Established in 1955, ITV (originally for Independent Television Authority) is the biggest commercial television network in the UK and is the main competition of the BBC and Channel 4. ITV operates five different channels: ITV1, ITV2, ITV3, ITV4, and CITV covering everything from reality TV to sports to drama to sitcoms to children programming. Last week, at its upfronts event, ITV unveiled a new umbrella logo for its company and all its channels to be rolled out on January 2013 along with supporting new on-air packaging for all channels. The design has been done in-house. For the most comprehensive coverage and reporting about all the changes, please see this Digital Spy story.
Established in 2011, The Bloomsbury Institute for Pathogen Research is a joint initiative between University College London and the London School of Hygiene and Tropical Medicine to “form a centre for excellence in experimental medicine” by bringing together cutting-edge pathogen research, experimental medicine and clinical development; translating research on bacteria, parasites and viruses into new modes of detection, treatment and control. A new identity was introduced earlier this month, designed by London-based Igloo.
Established last Friday, November 2, 2012, team Brand Moustache is an initiative launched by Armin Vit to mobilize the male audience of Brand New to grow facial hair between their upper lips and noses to benefit Movember, the worldwide movement to generate awareness and raise funds to support prostate cancer and testicular cancer initiatives. On a whim, Armin decided to join Movember and lead a team of willing participants as captain of team Brand Moustache, for which he designed a logo that, upon unveiling, ignited controversy among the very readers he was trying to rally: the logo, various of them claimed, looked like Hitler and his iconic rectangle moustache. Armin is Jewish. Armin hates Hitler. Upset, Armin denied the claim and proceeded to call said readers doofuses — then removed the Hitler moustache in exchange for a more walrus-y one and, in a hissy fit, declared he might as well just be designing for “the lowest common denominator.” The PR department of UnderConsideration LLC convened with its C-level executives and after circulating a memo around the office decided the best thing would be to signal change by redesigning team Brand Moustache’s logo. Today, team Brand Moustache unveils its new, flexible identity designed by Austin, TX-based Armin.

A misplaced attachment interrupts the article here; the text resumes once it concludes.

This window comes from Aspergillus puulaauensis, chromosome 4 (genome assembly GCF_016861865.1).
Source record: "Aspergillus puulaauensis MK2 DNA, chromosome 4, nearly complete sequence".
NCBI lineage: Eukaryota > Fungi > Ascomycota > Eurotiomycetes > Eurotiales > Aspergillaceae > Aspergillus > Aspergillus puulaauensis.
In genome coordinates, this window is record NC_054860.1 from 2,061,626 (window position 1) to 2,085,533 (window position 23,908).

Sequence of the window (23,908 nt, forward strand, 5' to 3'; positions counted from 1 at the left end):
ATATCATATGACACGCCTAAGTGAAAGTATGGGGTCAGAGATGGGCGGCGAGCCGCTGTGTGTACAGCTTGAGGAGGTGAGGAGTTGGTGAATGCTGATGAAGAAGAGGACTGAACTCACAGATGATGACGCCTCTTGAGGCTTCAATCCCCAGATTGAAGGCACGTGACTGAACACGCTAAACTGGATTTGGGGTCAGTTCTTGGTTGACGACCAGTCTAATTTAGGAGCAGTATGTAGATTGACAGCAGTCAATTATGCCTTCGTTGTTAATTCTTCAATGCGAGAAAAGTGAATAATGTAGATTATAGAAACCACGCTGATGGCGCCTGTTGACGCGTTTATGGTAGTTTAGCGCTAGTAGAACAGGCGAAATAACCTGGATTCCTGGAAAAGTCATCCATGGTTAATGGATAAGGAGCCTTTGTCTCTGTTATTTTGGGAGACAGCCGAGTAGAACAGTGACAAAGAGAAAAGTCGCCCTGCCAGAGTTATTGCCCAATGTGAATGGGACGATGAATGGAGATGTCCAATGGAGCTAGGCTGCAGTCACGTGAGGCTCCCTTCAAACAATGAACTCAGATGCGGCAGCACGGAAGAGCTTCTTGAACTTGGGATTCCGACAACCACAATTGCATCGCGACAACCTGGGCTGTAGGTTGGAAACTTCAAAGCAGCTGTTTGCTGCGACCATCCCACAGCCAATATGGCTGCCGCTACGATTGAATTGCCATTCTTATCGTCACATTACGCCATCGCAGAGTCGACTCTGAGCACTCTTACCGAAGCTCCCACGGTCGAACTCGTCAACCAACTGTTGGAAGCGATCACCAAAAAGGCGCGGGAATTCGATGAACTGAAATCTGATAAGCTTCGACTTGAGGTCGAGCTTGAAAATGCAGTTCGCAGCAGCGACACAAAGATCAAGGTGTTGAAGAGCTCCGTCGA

Launched this month, Weve is a joint venture between the (also newly launched) EE, Telefonica UK (O2), and Vodafone UK — the three largest mobile network operators in the UK that together account for 80% of its mobile customers. Weve is meant to “create and accelerate the development of mobile marketing and wallet services” and provide “the ability for advertisers, retailers, banks and many other organisations to connect to a large-scale mobile commerce platform via a consistent set of technologies and standards, without having to duplicate effort.” In other words, as I understand it, it’s a fancy way of easing the process for the three mobile providers to monetize their platforms. The name is explained in the tagline, “Weve joined up mobile”, as in “we’ve” as in “weve”. Clever, but a little odd. The new name and identity have been created by London-based SomeOne.
Known mostly for two clichés — coffee and drug cartels — Colombia is a rich and diverse country and due to its large geographical size and population it is one of the most active and influential countries in South America. It also benefits from an amazing location at the Northwest point of its continent, with coasts on both the Pacific Ocean and the Caribbean, a lush forest, and an epic mountain range in the Andes. Last Friday, before a soccer match between Colombia and Uruguay, the host introduced its new country brand and tagline, “The Answer is Colombia,” created by the joint efforts of Sancho BBDO and BBD for the identity and by JWT, RepGrey, and MEC for the advertising.